Prerequisite : IRE1610H Industrial Relations OR equivalent.

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IRE 1650H Managing Workplace Conflict

This is an introductory course on managing and resolving workplace conflict. The focus is on studying the various theories related to the nature of conflict and the processes and techniques of conflict resolution in both union and non-union settings. Using this theoretical groundwork, the course will examine and evaluate a variety of third-party dispute resolution systems such as mediation and arbitration. The core of the course will be the study of conflict management systems within organizations and their systematic approach to preventing, managing, and resolving conflict. Students will learn how to identify existing workplace conflict management systems; the phases, components, and considerations when designing and implementing a conflict management system; and the critical elements for evaluating and monitoring the system.

Prerequisite : IRE1610H Industrial Relations OR equivalent.

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IRE 1655H Health & Safety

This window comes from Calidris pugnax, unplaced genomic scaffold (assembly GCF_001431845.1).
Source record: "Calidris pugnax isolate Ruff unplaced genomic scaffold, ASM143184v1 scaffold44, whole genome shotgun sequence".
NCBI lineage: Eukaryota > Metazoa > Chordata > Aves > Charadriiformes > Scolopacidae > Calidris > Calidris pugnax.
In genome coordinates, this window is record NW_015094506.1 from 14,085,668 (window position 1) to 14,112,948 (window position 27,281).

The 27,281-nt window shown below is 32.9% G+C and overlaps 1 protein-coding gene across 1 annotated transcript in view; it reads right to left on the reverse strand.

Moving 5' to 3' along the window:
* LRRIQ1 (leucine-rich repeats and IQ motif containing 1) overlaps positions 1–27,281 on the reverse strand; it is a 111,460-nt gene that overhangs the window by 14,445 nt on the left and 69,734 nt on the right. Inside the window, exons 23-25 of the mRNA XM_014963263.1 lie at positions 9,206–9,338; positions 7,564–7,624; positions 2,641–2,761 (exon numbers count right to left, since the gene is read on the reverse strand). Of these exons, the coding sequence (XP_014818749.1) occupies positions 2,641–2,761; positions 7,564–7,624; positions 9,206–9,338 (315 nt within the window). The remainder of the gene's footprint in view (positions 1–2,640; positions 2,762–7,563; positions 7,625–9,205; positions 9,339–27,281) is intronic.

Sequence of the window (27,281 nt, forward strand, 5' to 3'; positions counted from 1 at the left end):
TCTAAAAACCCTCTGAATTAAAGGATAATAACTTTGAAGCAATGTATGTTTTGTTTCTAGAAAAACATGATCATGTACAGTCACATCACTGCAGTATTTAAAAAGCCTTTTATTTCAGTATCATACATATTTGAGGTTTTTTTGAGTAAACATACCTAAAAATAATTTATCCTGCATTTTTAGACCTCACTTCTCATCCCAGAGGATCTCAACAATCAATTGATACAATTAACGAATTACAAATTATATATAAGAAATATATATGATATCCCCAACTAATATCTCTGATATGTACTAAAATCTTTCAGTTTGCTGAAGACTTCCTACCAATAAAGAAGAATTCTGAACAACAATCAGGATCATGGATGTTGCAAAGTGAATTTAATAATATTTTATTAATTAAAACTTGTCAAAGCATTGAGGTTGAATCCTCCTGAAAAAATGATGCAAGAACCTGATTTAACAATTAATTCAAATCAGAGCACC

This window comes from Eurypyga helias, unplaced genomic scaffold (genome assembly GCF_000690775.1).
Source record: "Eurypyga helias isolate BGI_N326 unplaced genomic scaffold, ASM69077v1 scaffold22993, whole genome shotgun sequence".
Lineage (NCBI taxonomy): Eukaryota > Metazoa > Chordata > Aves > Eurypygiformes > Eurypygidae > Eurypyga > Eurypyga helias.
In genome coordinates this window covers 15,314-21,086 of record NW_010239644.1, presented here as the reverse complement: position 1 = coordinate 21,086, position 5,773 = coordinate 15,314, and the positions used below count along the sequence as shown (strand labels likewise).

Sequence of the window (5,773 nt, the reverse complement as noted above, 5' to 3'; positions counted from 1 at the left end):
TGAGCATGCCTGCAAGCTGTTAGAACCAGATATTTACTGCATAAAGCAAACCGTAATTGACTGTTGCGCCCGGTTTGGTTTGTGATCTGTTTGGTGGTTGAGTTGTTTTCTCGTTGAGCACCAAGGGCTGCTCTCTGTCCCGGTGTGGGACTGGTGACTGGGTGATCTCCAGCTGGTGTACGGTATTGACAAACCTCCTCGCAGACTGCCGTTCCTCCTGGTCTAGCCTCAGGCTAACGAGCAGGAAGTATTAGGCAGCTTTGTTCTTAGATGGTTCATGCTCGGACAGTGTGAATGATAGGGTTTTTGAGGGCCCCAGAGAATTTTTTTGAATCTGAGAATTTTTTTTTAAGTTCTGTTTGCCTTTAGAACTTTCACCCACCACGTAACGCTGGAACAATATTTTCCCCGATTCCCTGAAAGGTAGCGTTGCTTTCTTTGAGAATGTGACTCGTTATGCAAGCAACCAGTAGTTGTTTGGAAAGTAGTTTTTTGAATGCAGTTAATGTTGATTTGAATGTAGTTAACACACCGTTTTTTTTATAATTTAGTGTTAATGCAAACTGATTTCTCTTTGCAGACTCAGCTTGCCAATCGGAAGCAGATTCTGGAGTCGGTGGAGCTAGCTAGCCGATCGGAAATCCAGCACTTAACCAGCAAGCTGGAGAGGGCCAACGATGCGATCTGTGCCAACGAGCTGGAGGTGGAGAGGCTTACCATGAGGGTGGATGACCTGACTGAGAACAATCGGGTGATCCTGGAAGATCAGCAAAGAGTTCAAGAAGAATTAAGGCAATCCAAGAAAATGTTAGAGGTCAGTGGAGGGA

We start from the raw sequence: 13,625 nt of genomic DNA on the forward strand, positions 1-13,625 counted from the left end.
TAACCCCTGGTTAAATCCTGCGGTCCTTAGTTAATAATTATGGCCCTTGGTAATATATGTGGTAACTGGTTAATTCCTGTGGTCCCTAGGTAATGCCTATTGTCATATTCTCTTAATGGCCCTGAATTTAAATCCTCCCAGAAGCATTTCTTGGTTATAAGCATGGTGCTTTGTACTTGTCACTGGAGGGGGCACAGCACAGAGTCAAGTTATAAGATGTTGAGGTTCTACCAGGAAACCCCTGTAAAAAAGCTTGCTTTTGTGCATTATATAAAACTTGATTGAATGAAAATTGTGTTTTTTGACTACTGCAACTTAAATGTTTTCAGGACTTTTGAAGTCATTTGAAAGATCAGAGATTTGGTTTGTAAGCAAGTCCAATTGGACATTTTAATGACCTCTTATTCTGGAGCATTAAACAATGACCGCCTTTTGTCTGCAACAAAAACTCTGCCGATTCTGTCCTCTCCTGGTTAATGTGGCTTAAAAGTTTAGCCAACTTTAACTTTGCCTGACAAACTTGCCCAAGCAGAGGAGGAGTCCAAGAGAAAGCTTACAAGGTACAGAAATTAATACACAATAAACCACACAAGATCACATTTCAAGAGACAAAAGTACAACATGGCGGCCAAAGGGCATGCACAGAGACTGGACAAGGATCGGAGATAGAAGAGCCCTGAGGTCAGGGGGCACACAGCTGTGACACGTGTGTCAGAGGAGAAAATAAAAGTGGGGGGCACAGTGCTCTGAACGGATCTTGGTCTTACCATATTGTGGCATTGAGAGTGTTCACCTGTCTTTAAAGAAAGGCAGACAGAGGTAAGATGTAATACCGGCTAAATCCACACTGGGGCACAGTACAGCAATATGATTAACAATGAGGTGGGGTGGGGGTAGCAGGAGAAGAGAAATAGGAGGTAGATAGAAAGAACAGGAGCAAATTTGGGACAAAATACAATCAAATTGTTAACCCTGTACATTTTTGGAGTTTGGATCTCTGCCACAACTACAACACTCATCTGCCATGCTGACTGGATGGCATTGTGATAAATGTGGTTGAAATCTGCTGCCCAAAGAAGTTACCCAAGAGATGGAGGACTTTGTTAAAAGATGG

This course will focus on the organisational, legal, social, political and economic dimensions of occupational health and safety. The course will begin with a discussion of the key constructs and components of the occupational health & safety system, and the principal actors in it. We will review how regulation and its enforcement work, and the breadth of their reach. We will also discuss the primary and secondary prevention mandate historically held by workers’ compensation, and how it has evolved over time. The bulk of the course involves looking beyond the basic components and mandate of the occupational health and safety system to understand system design, the recognition of health and safety risks, and the management of risk in the workplace.